• Various aspects of sensor placement are described below with specific reference to socks incorporating pressure sensors and sensing systems, and with specific reference to footwear-fitting applications. It will be appreciated that the sensor systems and methods disclosed herein are not limited to these applications and may be applied in numerous other applications. The pressure sensor placement described herein may be used, for example, for other applications such as gait analysis and monitoring, fitness and sports applications, and the like. Other substrates such as garments or objects incorporating pressure sensors and sensing systems and methods as disclosed herein may also be implemented for various purposes.
  • Several foot locations for pressure sensing during static and dynamic motion are important to evaluate footwear comfort and fit, including the following: the instep; the heel clip point; under-ankle bones (medial and lateral); the ball area of the underfoot; dorsal area of the forefoot (e.g., the metatarsal-phalangeal joint region); and various locations (dorsal, plantar and front) area of the toe box. Pressure sensing at the dorsal midfoot area (e.g., over the navicular, cuboid and cuneiform bones) during static and dynamic gait may also be important. Methods and systems disclosed herein preferably sense force and/or pressure and/or shear during a user's gait at at least three of these locations during at least one static and/or dynamic gait interval, more preferably at at least four of these locations during at least one static and/or dynamic gait interval; more preferably yet at at least five of these locations during at least one static and/or dynamic gait interval.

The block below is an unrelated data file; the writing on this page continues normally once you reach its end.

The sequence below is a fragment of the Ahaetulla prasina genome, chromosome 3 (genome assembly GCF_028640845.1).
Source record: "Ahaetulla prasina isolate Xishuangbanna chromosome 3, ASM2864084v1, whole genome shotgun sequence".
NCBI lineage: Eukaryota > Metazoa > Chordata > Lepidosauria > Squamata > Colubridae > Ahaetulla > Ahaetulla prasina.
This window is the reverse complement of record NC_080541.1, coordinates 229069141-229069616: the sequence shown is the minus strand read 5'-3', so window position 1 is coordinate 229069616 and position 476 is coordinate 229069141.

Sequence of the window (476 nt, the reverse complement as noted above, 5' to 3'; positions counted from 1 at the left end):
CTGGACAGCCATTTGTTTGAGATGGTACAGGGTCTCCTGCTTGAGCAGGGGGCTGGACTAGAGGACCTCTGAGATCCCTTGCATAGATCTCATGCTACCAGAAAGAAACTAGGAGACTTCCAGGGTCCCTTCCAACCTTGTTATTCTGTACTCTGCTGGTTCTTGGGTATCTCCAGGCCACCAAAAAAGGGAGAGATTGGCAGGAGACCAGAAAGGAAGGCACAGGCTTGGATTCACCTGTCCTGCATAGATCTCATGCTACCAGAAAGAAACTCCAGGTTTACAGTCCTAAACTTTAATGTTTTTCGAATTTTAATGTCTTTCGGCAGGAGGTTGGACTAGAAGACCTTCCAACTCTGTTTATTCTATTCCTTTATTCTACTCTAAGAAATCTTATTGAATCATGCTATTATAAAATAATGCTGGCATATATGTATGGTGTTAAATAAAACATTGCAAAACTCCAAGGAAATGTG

• In some embodiments, foot girth measurements (e.g., overall foot length, as well as foot width and foot girth at one or more locations) are provided and used, in combination with static and/or dynamic gait pressure and/or force and/or shear measurements to assess footwear comfort and fit. In some embodiments, user gait characteristics (e.g., tendency to supinate, pronate, etc.) may be evaluated and used, in combination with one or more other static and/or dynamic gait characteristics, to assess footwear comfort and fit, and to recommend footwear having desirable characteristics. In some embodiments, user gait characteristics may be analyzed, along with a user's comfort profile, to assess footwear comfort and fit, and to recommend footwear having desirable characteristics.